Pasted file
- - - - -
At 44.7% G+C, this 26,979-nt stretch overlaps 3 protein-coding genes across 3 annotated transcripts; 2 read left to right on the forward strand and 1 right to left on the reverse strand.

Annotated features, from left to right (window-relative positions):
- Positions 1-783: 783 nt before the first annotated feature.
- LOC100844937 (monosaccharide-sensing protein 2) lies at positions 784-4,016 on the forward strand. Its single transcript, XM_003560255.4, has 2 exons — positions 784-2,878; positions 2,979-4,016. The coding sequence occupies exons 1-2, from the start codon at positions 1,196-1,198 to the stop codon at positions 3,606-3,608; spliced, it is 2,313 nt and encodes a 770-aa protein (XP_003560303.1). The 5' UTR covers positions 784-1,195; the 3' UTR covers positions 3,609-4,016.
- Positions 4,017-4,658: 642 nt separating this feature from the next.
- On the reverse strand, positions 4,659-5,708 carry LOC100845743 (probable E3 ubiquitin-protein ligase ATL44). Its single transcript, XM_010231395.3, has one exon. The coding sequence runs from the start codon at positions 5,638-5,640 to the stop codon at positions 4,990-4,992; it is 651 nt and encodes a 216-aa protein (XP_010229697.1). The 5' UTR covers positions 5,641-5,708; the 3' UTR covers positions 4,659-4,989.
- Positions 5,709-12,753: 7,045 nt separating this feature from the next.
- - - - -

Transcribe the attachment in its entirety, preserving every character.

At 44.7% G+C, this 26,979-nt stretch overlaps 3 protein-coding genes across 3 annotated transcripts; 2 read left to right on the forward strand and 1 right to left on the reverse strand.

Annotated features, from left to right (window-relative positions):
- Positions 1-783: 783 nt before the first annotated feature.
- LOC100844937 (monosaccharide-sensing protein 2) lies at positions 784-4,016 on the forward strand. Its single transcript, XM_003560255.4, has 2 exons — positions 784-2,878; positions 2,979-4,016. The coding sequence occupies exons 1-2, from the start codon at positions 1,196-1,198 to the stop codon at positions 3,606-3,608; spliced, it is 2,313 nt and encodes a 770-aa protein (XP_003560303.1). The 5' UTR covers positions 784-1,195; the 3' UTR covers positions 3,609-4,016.
- Positions 4,017-4,658: 642 nt separating this feature from the next.
- On the reverse strand, positions 4,659-5,708 carry LOC100845743 (probable E3 ubiquitin-protein ligase ATL44). Its single transcript, XM_010231395.3, has one exon. The coding sequence runs from the start codon at positions 5,638-5,640 to the stop codon at positions 4,990-4,992; it is 651 nt and encodes a 216-aa protein (XP_010229697.1). The 5' UTR covers positions 5,641-5,708; the 3' UTR covers positions 4,659-4,989.
- Positions 5,709-12,753: 7,045 nt separating this feature from the next.